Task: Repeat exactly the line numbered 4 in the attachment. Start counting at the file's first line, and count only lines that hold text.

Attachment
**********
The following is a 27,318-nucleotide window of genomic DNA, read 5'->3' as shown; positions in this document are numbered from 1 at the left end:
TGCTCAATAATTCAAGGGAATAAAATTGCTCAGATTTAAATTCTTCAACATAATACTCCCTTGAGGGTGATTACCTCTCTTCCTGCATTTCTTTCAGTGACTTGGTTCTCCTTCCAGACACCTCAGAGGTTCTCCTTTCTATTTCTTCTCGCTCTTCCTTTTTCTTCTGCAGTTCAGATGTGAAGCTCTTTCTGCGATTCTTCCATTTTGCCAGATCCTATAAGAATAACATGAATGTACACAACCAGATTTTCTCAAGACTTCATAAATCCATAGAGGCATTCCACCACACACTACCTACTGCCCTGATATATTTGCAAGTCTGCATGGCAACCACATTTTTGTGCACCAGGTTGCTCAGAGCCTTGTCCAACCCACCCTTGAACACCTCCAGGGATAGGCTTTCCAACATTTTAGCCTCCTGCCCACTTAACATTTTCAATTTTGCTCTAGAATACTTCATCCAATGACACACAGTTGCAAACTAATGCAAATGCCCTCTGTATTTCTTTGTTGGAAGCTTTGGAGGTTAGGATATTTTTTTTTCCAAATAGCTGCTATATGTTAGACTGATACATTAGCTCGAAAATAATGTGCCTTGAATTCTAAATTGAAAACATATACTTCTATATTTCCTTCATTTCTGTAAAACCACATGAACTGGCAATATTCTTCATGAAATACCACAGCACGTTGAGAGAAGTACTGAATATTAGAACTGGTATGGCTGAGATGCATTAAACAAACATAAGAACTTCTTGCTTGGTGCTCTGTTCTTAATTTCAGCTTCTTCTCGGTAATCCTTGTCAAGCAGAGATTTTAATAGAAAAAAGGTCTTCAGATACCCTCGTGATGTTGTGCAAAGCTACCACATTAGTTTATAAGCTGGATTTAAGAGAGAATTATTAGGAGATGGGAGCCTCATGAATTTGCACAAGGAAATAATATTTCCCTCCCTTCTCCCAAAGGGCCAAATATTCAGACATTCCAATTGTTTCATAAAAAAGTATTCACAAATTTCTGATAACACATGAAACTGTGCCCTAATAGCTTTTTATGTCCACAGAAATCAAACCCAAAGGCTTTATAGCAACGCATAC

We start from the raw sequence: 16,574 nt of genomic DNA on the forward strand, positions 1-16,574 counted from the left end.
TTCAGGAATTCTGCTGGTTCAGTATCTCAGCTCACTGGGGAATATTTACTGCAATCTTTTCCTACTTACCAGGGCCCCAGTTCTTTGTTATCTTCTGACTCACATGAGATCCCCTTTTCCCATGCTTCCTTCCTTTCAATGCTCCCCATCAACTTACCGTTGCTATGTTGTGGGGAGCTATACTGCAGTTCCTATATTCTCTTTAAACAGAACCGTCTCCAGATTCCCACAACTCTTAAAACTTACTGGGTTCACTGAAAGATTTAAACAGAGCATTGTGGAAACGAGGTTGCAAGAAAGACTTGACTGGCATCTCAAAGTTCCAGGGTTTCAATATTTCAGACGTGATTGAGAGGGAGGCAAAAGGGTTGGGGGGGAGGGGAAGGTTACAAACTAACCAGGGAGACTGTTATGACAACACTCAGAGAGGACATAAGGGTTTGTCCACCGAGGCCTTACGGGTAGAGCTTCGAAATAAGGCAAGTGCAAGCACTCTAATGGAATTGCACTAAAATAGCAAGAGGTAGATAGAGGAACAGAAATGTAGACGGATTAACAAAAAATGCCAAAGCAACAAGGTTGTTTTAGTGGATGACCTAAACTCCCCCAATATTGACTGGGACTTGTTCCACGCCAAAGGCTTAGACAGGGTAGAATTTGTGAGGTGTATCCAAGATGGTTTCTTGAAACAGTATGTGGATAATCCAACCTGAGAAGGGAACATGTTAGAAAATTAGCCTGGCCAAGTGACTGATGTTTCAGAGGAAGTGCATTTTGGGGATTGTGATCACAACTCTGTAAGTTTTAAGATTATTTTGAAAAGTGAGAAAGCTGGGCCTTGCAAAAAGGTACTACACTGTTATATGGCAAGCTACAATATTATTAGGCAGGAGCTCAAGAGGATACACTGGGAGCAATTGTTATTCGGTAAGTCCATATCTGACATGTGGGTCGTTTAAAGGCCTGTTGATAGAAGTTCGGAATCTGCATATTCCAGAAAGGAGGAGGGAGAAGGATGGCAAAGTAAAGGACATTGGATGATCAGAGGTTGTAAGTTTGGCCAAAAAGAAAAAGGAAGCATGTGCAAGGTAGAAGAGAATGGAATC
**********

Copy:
TTCAGGAATTCTGCTGGTTCAGTATCTCAGCTCACTGGGGAATATTTACTGCAATCTTTTCCTACTTACCAGGGCCCCAGTTCTTTGTTATCTTCTGACTCACATGAGATCCCCTTTTCCCATGCTTCCTTCCTTTCAATGCTCCCCATCAACTTACCGTTGCTATGTTGTGGGGAGCTATACTGCAGTTCCTATATTCTCTTTAAACAGAACCGTCTCCAGATTCCCACAACTCTTAAAACTTACTGGGTTCACTGAAAGATTTAAACAGAGCATTGTGGAAACGAGGTTGCAAGAAAGACTTGACTGGCATCTCAAAGTTCCAGGGTTTCAATATTTCAGACGTGATTGAGAGGGAGGCAAAAGGGTTGGGGGGGAGGGGAAGGTTACAAACTAACCAGGGAGACTGTTATGACAACACTCAGAGAGGACATAAGGGTTTGTCCACCGAGGCCTTACGGGTAGAGCTTCGAAATAAGGCAAGTGCAAGCACTCTAATGGAATTGCACTAAAATAGCAAGAGGTAGATAGAGGAACAGAAATGTAGACGGATTAACAAAAAATGCCAAAGCAACAAGGTTGTTTTAGTGGATGACCTAAACTCCCCCAATATTGACTGGGACTTGTTCCACGCCAAAGGCTTAGACAGGGTAGAATTTGTGAGGTGTATCCAAGATGGTTTCTTGAAACAGTATGTGGATAATCCAACCTGAGAAGGGAACATGTTAGAAAATTAGCCTGGCCAAGTGACTGATGTTTCAGAGGAAGTGCATTTTGGGGATTGTGATCACAACTCTGTAAGTTTTAAGATTATTTTGAAAAGTGAGAAAGCTGGGCCTTGCAAAAAGGTACTACACTGTTATATGGCAAGCTACAATATTATTAGGCAGGAGCTCAAGAGGATACACTGGGAGCAATTGTTATTCGGTAAGTCCATATCTGACATGTGGGTCGTTTAAAGGCCTGTTGATAGAAGTTCGGAATCTGCATATTCCAGAAAGGAGGAGGGAGAAGGATGGCAAAGTAAAGGACATTGGATGATCAGAGGTTGTAAGTTTGGCCAAAAAGAAAAAGGAAGCATGTGCAAGGTAGAAGAGAATGGAATC